Shock and Awe No So­lu­tion to Rape

So­cial norms and polic­ing cul­ture must change

The Economic Times - - Breaking Ideas -

Boys will be boys, said Sa­ma­jwadi Party leader Mu­layam Singh Ya­dav, in the course of the elec­tion cam­paign, op­pos­ing the death penalty for rapists. He urged a le­nient ap­proach to er­rant boy­ish­ness. Some “boys” have put his the­sis to the test in Ka­tra, a vil­lage some 180 km away from Luc­know, the cap­i­tal of the state ruled by Mu­layam Singh’s party. They raped and stran­gled two girls aged 14 and 15, and in a brazen dis­play of ar­ro­gant im­punity, strung their bod­ies out on tree. Even as Dal­its of the vil­lage rose up in protest, re­ports came in of an­other gang rape from an­other part of the state. Chief min­is­ter Akhilesh Ya­dav has threat­ened strict ac­tion and promised a fast-track court to hear rape cases.

Misog­yny or pa­tri­archy alone is not at work here. Also fa­cil­i­tat­ing crimes such as these is the huge in­equal­ity in so­cial power be­tween the com­mu­nity of the vic­tims, the Dal­its, and the com­mu­ni­ties of the crim­i­nals, the Dal­its’ deemed so­cial su­pe­ri­ors. The rel­a­tive pow­er­less­ness of the Dal­its re­flects in the pas­siv­ity of the po­lice when con­fronted with tak­ing ac­tion against the cul­prits, who, more likely than not, also en­joy pa­tron­age from the rul­ing po­lit­i­cal es­tab­lish­ment. So long as such in­equal­ity re­mains, the Con­sti­tu­tion’s prom­ise of democ­racy and fun­da­men­tal rights will ring hol­low.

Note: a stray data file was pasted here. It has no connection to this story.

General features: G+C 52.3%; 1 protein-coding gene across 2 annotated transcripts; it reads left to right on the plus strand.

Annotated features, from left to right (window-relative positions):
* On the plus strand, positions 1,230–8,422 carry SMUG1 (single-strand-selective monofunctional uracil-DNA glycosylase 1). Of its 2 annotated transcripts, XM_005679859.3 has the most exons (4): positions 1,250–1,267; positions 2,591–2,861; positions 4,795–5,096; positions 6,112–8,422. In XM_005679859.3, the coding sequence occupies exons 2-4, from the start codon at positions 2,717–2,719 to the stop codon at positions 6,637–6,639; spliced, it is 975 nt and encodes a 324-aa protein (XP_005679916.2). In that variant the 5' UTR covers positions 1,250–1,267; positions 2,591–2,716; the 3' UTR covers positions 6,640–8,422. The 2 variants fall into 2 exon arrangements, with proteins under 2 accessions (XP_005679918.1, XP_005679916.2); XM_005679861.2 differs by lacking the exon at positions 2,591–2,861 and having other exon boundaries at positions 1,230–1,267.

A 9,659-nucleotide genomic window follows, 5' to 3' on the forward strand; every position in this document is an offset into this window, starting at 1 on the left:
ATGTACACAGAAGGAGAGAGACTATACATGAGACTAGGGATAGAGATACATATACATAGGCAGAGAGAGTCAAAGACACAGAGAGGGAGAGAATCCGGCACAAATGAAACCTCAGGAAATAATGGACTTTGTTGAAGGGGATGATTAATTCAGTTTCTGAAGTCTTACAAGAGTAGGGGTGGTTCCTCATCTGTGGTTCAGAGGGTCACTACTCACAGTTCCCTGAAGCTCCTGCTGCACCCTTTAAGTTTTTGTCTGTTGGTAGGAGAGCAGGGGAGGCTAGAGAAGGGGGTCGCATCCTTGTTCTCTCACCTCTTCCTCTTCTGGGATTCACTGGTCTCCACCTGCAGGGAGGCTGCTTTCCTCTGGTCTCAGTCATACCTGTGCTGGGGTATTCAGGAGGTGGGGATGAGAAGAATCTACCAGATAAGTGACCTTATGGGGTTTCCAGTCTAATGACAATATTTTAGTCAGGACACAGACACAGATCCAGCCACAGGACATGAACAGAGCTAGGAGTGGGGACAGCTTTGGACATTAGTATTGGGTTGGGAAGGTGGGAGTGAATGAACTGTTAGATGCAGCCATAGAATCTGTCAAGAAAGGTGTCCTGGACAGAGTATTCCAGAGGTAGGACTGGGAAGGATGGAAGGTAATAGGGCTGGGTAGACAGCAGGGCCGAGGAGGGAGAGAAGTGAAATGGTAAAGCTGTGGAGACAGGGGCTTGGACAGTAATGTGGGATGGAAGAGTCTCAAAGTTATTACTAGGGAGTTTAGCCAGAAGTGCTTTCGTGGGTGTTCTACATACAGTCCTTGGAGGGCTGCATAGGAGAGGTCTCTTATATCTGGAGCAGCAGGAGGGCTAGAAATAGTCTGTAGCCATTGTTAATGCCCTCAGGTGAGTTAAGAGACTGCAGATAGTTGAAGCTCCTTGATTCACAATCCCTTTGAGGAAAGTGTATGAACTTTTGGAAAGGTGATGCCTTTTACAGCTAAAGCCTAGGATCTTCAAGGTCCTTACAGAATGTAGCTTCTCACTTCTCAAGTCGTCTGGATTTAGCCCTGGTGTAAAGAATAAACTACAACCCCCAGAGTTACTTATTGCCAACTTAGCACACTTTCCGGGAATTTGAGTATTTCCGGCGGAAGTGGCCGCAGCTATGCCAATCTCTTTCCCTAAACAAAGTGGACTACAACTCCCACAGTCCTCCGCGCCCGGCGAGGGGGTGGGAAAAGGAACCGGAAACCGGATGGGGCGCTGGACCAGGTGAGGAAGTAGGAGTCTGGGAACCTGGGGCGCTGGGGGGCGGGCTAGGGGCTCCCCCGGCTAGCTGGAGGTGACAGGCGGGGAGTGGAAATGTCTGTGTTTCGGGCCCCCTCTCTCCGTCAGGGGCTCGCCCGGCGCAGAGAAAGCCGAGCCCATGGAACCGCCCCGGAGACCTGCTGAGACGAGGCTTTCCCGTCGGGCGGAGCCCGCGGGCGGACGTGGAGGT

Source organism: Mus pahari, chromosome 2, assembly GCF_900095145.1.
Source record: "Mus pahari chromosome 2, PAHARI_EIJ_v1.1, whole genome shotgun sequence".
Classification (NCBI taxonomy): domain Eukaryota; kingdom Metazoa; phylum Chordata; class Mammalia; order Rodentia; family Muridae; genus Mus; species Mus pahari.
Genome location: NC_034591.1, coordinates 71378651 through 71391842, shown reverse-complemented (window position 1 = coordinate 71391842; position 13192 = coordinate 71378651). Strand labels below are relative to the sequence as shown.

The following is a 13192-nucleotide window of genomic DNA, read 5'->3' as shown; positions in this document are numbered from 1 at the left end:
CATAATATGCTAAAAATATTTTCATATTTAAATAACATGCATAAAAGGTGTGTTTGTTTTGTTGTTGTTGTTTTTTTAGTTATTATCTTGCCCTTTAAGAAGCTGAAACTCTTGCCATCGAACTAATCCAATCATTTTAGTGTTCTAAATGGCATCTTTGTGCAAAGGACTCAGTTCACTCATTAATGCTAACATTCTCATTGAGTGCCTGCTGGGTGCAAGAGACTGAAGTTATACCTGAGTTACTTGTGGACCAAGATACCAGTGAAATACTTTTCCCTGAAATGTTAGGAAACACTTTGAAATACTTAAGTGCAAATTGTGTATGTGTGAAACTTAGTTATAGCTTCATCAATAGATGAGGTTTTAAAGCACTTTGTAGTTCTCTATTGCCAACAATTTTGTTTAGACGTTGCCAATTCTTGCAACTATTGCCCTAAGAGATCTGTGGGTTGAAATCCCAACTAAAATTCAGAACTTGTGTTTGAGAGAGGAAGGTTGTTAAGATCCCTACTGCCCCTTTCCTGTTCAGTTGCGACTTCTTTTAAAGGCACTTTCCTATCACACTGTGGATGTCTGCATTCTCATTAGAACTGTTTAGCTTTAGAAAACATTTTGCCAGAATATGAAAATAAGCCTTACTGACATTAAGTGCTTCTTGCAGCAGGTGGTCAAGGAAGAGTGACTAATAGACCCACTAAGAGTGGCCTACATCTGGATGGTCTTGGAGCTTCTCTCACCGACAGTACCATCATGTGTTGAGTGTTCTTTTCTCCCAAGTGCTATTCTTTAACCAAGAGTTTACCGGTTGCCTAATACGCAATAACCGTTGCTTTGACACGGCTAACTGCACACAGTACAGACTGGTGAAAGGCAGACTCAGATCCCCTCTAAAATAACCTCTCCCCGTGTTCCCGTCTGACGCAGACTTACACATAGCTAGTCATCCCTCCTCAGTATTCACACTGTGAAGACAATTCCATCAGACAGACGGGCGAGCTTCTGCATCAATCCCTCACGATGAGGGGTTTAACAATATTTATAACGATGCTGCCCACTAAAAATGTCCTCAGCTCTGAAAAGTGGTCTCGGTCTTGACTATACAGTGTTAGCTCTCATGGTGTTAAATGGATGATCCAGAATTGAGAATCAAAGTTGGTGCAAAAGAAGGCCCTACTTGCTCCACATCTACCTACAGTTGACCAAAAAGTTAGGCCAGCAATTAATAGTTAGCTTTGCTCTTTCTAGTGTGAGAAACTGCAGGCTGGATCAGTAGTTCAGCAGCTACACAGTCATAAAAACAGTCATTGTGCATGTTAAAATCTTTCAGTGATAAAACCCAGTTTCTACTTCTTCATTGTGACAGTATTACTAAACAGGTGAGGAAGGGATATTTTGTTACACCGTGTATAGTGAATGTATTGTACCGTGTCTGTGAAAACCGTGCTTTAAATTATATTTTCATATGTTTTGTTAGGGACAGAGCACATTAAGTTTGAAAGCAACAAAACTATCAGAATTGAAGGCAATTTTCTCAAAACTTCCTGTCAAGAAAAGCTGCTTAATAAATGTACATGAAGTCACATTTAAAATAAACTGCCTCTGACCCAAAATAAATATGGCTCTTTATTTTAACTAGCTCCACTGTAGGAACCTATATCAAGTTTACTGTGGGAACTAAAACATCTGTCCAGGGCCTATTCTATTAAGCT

Bay­ing for the head of the state chief min­is­ter is a nat­u­ral re­sponse to such a crime, but is not enough. Cer­tain el­e­ments of In­dia’s tra­di­tional cul­ture that priv­i­lege men over women and deem women mere ob­jects of male plea­sure, de­void of agency, need to be ex­plic­itly cri­tiqued, re­jected and elim­i­nated from con­tem­po­rary cul­ture. So also their echoes in “mod­ern” con­sumerist cul­ture. And this can­not be re­duced to some fem­i­nist agenda. It must be recog­nised as a core chal­lenge of In­dia’s demo­cratic re­newal, to be taken on by the po­lit­i­cal lead­er­ship, the ju­di­ciary, the me­dia and, in par­tic­u­lar, by the film and ad­ver­tis­ing in­dus­tries. Along­side, we need em­pow­er­ment of the po­lit­i­cally weak as also po­lice re­form to deliver swift, sure pun­ish­ment to per­pe­tra­tors of such de­prav­ity as was found dan­gling from a tree in Ka­tra on Thurs­day morn­ing.

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